• avatar
    gm-uawtool

    Mark my words, the Camaro will embarass the Mustang in every regard. I’ve seen the “redesigned” Mustang – very difficult to tell from the current model, and still has no IRS. Besides, I’m not suggesting that the Camaro will lead GM back to profitability. But it will again show people that we can build best-in-any-class vehicles. I’ll bet you didn’t know that Road & Track recently did a four-car comparison of pocket rockets, essentially a Japanese invention, and chose the Chevy Cobalt SS as the top car over Mazda 3speed, Mitsu Lancer and Subie WRX.

  • avatar
    Pch101

    Mark my words, the Camaro will embarass the Mustang in every regard.

    You should not be surprised if the Camaro program is canceled or substantially delayed. Why would the feds want to pay for this if it can’t make any money?

  • avatar
    Bunter1

    gm-uawtool: you might want to note that Ford’s sales were ahead of the industry average this last month (31% drop vs. 36.7%) and GM’s were below (41%).

    Ford (and Honda and Toyota for that matter) gained market share GM lost. They have performed better in sales over the last year fairly consistently.

    GM’s sales were also against an 11% loss last November that softened the comparison. Toyota and Ford were flat last Nov., Honda up even with a double digit cushion they left GM standing.
    Figured with Cryco’s -2% last year GMs result last month puts them about level last month-at the very bottom of the industry.

    GM is in ugly city with the buying public, don’t kid yourself.

    Frankly I’m not sure about your product pipeline assessment either. Ford has better small cars coming sooner. A real hybrid sedan hitting dealers soon vs. BAS bandaid jokes that add 1-2 mpg real world and vaporware that may never appear (we know the re-Volting subject).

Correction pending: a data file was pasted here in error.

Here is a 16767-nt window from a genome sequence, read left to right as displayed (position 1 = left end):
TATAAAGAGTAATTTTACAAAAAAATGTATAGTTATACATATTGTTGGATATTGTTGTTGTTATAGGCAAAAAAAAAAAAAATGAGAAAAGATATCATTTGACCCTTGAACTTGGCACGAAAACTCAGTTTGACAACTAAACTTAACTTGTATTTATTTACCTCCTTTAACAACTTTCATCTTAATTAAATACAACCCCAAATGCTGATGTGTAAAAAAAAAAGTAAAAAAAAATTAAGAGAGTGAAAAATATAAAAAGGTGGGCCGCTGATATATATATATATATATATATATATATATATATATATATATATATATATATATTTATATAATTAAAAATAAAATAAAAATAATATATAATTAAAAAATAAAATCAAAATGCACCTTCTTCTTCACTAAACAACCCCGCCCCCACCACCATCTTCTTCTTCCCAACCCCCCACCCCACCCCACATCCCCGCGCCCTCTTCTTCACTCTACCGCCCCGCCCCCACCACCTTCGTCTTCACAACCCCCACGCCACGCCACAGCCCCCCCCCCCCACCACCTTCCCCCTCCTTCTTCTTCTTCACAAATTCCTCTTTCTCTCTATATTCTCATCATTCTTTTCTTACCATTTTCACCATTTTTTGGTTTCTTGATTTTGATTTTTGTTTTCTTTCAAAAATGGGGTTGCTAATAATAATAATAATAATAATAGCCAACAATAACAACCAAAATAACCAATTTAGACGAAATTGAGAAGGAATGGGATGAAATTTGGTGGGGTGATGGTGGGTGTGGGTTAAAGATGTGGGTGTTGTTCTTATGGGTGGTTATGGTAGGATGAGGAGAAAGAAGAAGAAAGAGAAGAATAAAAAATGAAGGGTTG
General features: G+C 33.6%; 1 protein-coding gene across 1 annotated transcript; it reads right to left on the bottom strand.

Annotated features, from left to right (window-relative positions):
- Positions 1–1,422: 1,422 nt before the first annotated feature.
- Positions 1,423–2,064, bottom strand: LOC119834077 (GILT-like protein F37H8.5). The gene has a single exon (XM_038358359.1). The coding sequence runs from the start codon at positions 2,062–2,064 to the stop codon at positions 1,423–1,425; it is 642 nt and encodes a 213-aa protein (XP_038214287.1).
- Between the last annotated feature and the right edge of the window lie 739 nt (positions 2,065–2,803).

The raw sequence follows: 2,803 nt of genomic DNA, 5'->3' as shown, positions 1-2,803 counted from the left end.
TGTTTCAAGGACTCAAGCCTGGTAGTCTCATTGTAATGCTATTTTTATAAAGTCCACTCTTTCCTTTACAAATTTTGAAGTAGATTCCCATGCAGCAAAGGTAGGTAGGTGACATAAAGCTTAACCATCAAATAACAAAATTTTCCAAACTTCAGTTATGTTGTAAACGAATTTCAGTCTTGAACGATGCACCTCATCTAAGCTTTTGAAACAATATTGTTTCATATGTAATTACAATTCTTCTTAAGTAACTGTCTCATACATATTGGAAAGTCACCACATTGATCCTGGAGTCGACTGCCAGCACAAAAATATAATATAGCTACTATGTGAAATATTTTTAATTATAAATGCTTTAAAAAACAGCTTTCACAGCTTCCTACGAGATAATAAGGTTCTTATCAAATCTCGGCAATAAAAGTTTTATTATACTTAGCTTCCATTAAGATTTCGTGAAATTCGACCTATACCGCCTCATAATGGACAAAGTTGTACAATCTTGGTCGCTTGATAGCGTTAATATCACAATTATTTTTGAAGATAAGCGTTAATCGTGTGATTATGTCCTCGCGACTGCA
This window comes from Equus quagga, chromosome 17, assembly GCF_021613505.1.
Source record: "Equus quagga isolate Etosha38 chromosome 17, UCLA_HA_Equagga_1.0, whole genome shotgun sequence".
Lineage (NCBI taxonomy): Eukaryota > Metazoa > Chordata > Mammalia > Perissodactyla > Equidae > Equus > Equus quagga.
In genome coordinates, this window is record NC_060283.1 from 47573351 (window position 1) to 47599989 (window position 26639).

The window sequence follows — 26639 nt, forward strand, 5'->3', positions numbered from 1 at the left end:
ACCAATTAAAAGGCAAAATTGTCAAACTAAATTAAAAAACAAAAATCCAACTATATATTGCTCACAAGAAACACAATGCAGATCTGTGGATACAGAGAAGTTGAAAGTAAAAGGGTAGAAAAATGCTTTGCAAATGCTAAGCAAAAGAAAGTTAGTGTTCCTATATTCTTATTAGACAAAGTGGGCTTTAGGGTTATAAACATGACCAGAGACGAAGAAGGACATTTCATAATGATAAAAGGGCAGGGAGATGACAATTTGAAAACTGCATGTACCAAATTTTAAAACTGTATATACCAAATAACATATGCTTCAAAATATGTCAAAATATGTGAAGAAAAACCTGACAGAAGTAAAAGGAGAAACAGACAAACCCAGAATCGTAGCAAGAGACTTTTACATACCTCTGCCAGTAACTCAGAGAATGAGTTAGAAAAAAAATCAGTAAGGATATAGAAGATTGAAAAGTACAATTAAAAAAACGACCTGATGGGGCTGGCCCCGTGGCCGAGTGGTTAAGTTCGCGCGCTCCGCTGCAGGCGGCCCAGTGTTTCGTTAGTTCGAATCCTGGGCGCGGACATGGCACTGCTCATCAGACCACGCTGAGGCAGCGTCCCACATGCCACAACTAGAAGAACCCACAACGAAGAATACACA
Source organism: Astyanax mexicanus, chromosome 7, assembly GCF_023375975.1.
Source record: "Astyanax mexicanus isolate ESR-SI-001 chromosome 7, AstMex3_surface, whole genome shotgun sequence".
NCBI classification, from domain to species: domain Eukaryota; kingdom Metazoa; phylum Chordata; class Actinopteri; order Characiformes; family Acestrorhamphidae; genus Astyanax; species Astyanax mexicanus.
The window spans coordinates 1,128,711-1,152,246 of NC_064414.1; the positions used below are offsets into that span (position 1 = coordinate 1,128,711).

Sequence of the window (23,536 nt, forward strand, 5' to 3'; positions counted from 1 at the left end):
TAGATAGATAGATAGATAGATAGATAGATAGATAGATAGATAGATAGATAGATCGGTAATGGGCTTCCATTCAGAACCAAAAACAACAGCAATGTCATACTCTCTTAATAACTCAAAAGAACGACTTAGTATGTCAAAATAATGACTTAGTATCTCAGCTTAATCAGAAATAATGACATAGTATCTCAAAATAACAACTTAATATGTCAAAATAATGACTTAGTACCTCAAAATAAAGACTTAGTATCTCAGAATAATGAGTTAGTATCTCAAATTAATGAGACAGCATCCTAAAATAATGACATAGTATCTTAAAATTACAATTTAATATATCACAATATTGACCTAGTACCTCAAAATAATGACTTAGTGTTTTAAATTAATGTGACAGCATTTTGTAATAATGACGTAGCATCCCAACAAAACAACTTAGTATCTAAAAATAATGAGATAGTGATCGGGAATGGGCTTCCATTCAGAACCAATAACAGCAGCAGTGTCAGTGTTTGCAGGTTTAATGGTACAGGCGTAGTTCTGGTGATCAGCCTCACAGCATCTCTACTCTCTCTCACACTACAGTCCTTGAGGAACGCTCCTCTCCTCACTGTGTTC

Look at GM’s market share 8 years ago, look at it today. Look at the trend line. Still down.
    Ford’s may have stabilised (may).

    Rick is an unqualified failure. He has continually repeated his predcessors mistakes and routinelly misrepresented GM’s financial status to the public and…yes, to you, his employees.

    You of all people should want him OUT.

    BTW: I have owned three GM vehicles, more than any other corp, and no Fords so this isn’t just fanboy struting.

    Just some thoughts.

    Bunter

  • avatar
    porschespeed

    The only way to change the corporate culture is to completely empty out the Tubes – more or less.

    The new people have to outnumber the old – or there will be no change. The new people have to (mostly) have superior positions to the old, or there will be no change.

    Business 101.

    Companies in other industries have pulled this off before (though the GM train long ago left the salvation station). Post C11, this is their only chance at redemption.

  • avatar
    Lumbergh21

    My point is that no matter how fabulous the Camaro is, most people will still buy a Mustang instead. My second point was regarding the time it has taken to bring the Camaro to market and how that will impact its sales. My bigger point though is GM’s general inability to bring a product to market. You state that Ford has nothing in the pipeline, but I have certainly seen more new cars from them and will see more new cars for the next couple of years based on reports I’ve read. GM seems to only be able to provide promises not cars.

  • avatar
    like.a.kite

    Wert: “…didn’t seem to have a difficulty…”

    ICE BURN

    However, there is no case in no universe for Rick Wagoner. Where’s your eight hundred-word rebuttal?

    RF: Notice how I used that hyphen correctly.